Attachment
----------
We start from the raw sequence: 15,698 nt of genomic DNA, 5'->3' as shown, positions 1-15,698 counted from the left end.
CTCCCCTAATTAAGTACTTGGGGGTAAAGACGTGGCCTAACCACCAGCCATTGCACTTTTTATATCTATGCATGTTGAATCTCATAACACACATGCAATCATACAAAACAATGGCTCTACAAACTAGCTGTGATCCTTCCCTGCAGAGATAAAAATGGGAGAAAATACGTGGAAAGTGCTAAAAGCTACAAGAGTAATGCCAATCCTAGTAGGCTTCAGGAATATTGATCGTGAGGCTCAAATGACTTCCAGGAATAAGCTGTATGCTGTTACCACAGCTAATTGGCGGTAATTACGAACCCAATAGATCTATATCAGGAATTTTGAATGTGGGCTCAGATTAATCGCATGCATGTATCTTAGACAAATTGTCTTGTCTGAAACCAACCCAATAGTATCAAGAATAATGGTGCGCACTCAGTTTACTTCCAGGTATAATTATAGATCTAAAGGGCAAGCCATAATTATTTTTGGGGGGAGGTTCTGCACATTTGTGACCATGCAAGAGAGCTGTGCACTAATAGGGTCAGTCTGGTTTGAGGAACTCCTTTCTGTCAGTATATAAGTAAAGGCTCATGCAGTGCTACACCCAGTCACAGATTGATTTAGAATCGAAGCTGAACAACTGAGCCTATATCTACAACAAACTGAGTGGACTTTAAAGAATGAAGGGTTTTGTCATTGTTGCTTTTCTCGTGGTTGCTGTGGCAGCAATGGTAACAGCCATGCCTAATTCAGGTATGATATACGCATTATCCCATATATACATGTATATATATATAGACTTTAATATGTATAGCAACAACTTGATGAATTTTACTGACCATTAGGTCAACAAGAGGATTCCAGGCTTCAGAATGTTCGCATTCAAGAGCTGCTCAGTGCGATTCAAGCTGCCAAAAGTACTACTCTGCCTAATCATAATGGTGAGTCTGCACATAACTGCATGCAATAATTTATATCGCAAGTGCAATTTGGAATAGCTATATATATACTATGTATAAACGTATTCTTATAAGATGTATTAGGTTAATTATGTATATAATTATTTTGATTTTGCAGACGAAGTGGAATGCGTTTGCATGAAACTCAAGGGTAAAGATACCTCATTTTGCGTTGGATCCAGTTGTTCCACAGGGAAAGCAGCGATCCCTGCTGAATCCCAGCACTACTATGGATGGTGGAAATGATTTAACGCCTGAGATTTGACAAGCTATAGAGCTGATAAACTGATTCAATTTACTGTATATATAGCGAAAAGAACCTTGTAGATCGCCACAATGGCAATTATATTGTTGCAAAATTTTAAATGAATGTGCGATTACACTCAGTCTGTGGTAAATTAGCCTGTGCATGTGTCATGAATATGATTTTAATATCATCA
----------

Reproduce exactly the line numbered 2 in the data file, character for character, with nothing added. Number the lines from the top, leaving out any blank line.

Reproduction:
CTCCCCTAATTAAGTACTTGGGGGTAAAGACGTGGCCTAACCACCAGCCATTGCACTTTTTATATCTATGCATGTTGAATCTCATAACACACATGCAATCATACAAAACAATGGCTCTACAAACTAGCTGTGATCCTTCCCTGCAGAGATAAAAATGGGAGAAAATACGTGGAAAGTGCTAAAAGCTACAAGAGTAATGCCAATCCTAGTAGGCTTCAGGAATATTGATCGTGAGGCTCAAATGACTTCCAGGAATAAGCTGTATGCTGTTACCACAGCTAATTGGCGGTAATTACGAACCCAATAGATCTATATCAGGAATTTTGAATGTGGGCTCAGATTAATCGCATGCATGTATCTTAGACAAATTGTCTTGTCTGAAACCAACCCAATAGTATCAAGAATAATGGTGCGCACTCAGTTTACTTCCAGGTATAATTATAGATCTAAAGGGCAAGCCATAATTATTTTTGGGGGGAGGTTCTGCACATTTGTGACCATGCAAGAGAGCTGTGCACTAATAGGGTCAGTCTGGTTTGAGGAACTCCTTTCTGTCAGTATATAAGTAAAGGCTCATGCAGTGCTACACCCAGTCACAGATTGATTTAGAATCGAAGCTGAACAACTGAGCCTATATCTACAACAAACTGAGTGGACTTTAAAGAATGAAGGGTTTTGTCATTGTTGCTTTTCTCGTGGTTGCTGTGGCAGCAATGGTAACAGCCATGCCTAATTCAGGTATGATATACGCATTATCCCATATATACATGTATATATATATAGACTTTAATATGTATAGCAACAACTTGATGAATTTTACTGACCATTAGGTCAACAAGAGGATTCCAGGCTTCAGAATGTTCGCATTCAAGAGCTGCTCAGTGCGATTCAAGCTGCCAAAAGTACTACTCTGCCTAATCATAATGGTGAGTCTGCACATAACTGCATGCAATAATTTATATCGCAAGTGCAATTTGGAATAGCTATATATATACTATGTATAAACGTATTCTTATAAGATGTATTAGGTTAATTATGTATATAATTATTTTGATTTTGCAGACGAAGTGGAATGCGTTTGCATGAAACTCAAGGGTAAAGATACCTCATTTTGCGTTGGATCCAGTTGTTCCACAGGGAAAGCAGCGATCCCTGCTGAATCCCAGCACTACTATGGATGGTGGAAATGATTTAACGCCTGAGATTTGACAAGCTATAGAGCTGATAAACTGATTCAATTTACTGTATATATAGCGAAAAGAACCTTGTAGATCGCCACAATGGCAATTATATTGTTGCAAAATTTTAAATGAATGTGCGATTACACTCAGTCTGTGGTAAATTAGCCTGTGCATGTGTCATGAATATGATTTTAATATCATCA